Which Joe gave his name to ‘sloppy joes’? We look at five interesting sandwiches and their lexical origins.
Energetically, enthusiastically, or with great vehemence.‘racehorses going at it hammer and tongs’
strenuously, with great vigour, strongly, powerfully, potently, forcefully, with force, forcibly, energetically, aggressively, heartily, eagerly, with eagerness, enthusiastically, with enthusiasm, with great effort, with all one's might, with might and main, with a will, for dear life, for all one is worth, to the best of one's abilities, as best one can, all out, with a vengeance, fiercely, intensely, hard, as hard as possible, as hard as one can, with all the stops out, like the devil, like the deuce, at full tiltView synonyms
- ‘They have played with great tempo, and been so positive in going at their opponents hammer and tongs.’
- ‘It went into extra-time, you had two world-class teams going at it hammer and tongs.’
- ‘On Thursday, she went hammer and tongs at the Government when condemning the arrest of women employees in connection with the ongoing State-wide strike by service organisations.’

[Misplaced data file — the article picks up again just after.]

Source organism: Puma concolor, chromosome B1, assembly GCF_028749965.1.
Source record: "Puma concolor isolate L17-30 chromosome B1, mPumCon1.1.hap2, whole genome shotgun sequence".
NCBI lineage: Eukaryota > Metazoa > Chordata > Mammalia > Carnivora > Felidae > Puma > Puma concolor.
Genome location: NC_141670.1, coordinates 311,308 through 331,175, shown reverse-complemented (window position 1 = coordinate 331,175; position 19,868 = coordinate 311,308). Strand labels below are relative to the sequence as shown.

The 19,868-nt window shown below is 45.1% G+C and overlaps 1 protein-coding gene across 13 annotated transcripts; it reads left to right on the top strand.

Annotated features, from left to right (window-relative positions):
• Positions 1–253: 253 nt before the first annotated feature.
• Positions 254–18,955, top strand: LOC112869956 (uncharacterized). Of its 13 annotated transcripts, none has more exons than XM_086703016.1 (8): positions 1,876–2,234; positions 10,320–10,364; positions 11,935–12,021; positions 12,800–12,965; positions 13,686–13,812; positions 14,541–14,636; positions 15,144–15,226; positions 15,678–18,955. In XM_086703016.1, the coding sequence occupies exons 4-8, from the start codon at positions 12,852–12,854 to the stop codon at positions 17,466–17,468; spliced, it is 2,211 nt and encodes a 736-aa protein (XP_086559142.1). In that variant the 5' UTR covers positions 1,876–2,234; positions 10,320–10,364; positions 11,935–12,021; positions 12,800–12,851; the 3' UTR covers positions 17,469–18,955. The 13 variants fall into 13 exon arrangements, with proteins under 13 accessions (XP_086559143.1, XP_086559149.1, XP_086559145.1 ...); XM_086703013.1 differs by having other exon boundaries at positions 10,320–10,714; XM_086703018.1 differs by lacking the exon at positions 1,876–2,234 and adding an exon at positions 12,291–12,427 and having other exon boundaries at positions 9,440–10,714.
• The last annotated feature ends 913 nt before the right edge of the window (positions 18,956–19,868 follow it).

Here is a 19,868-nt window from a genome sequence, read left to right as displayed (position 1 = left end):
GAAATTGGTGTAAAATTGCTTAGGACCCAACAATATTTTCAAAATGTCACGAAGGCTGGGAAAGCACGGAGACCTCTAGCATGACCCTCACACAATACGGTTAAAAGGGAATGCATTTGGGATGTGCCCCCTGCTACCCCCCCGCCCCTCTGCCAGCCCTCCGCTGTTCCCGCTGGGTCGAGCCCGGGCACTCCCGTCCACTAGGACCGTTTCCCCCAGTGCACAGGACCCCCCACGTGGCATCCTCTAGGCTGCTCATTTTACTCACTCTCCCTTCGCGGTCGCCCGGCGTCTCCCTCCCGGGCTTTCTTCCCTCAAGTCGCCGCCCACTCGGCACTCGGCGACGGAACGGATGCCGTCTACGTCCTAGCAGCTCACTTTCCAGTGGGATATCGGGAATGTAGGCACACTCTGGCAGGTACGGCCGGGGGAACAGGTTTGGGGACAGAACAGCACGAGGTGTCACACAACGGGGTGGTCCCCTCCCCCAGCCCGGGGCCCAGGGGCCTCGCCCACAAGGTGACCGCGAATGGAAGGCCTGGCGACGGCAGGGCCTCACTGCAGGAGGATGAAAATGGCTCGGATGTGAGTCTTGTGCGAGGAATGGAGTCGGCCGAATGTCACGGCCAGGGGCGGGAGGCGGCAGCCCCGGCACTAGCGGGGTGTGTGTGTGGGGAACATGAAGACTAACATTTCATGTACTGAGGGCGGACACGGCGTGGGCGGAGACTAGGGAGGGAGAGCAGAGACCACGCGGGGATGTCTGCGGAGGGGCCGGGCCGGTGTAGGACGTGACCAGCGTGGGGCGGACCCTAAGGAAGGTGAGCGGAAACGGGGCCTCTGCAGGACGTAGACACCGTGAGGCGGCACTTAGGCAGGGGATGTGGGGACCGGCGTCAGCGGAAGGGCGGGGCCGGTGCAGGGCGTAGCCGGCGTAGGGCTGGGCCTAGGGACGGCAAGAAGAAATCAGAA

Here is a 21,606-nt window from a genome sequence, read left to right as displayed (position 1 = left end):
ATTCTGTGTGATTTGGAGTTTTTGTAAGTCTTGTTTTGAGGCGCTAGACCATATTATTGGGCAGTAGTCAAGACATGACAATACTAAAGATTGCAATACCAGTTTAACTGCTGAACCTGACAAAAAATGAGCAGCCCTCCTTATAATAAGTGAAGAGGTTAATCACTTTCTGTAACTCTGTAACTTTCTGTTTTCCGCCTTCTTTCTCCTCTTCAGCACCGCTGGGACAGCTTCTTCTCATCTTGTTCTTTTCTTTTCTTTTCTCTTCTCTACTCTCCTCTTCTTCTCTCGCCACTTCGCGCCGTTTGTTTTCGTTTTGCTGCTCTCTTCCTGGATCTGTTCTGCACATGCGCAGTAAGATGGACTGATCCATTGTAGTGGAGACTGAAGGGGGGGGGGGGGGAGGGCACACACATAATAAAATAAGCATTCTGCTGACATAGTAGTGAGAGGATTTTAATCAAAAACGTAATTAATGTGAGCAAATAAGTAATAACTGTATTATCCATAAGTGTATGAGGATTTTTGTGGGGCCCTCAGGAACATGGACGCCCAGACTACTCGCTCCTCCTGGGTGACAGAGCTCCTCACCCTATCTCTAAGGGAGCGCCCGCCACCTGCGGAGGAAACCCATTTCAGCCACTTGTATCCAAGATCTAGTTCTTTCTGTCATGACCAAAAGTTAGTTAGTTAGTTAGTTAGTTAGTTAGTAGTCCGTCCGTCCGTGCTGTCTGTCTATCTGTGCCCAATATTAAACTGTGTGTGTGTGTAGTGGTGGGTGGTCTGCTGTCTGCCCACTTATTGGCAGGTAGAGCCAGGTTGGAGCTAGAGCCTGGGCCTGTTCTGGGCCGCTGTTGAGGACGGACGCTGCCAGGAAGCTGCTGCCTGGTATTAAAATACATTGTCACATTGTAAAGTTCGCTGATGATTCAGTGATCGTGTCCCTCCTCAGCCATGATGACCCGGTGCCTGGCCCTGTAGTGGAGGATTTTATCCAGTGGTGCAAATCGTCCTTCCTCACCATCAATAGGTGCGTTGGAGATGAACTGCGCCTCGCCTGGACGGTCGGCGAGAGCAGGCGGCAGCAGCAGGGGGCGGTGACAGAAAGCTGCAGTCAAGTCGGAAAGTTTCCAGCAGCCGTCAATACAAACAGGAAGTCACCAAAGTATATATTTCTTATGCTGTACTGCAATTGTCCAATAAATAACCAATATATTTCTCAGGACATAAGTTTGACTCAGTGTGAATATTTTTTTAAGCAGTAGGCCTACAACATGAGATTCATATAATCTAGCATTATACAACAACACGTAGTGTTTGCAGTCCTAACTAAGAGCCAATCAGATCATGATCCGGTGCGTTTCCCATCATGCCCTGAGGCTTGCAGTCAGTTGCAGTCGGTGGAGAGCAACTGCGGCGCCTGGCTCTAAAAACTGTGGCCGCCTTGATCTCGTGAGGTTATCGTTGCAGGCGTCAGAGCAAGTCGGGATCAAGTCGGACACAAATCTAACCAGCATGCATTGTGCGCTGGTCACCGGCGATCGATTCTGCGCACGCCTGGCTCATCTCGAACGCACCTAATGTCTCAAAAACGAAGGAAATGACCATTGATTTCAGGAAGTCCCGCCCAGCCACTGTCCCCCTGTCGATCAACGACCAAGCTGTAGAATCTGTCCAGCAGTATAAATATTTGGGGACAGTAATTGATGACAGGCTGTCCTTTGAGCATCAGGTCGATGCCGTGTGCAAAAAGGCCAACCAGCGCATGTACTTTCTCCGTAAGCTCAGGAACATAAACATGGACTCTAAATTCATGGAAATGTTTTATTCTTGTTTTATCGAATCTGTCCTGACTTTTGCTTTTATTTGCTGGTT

- ‘Several commenters down below have gone at it hammer and tongs and have gotten periodically diverted into arguing that the nuclear attacks on civilian populations in Japan were just.’
- ‘How can you go at a ruling hammer and tongs when you have this sort of culture?’
- ‘Poor old Gordon has to sleep on the other side of the house, while Cherie's going at it hammer and tongs, screaming like a banshee.’
- ‘On the pitch two gallant teams went at it hammer and tongs while off it, their passionate supporters kept up an incessant cacophony, which will not, I'll warrant, be equalled at the county final.’
- ‘They were eating steak pie suppers and arguing hammer and tongs when suddenly she got out.’
- ‘Give them a different way to go about discussing ideas and the issues that face the world, and they go at it hammer and tongs.’
- ‘We expected Clare to come at us hammer and tongs, but it wasn't until we began to create space for ourselves up front in the closing quarter that the tide turned in our favour.’
Are you looking for a word for a foolish person? We explore twelve interesting words to describe the dunderheads in your life.
Before you run for the hills, let’s run through a list of ‘run’ expressions that are running through our minds.
The definitions of ‘buddy’ and ‘bro’ in the OED have recently been revised. We explore their history and increase in popularity.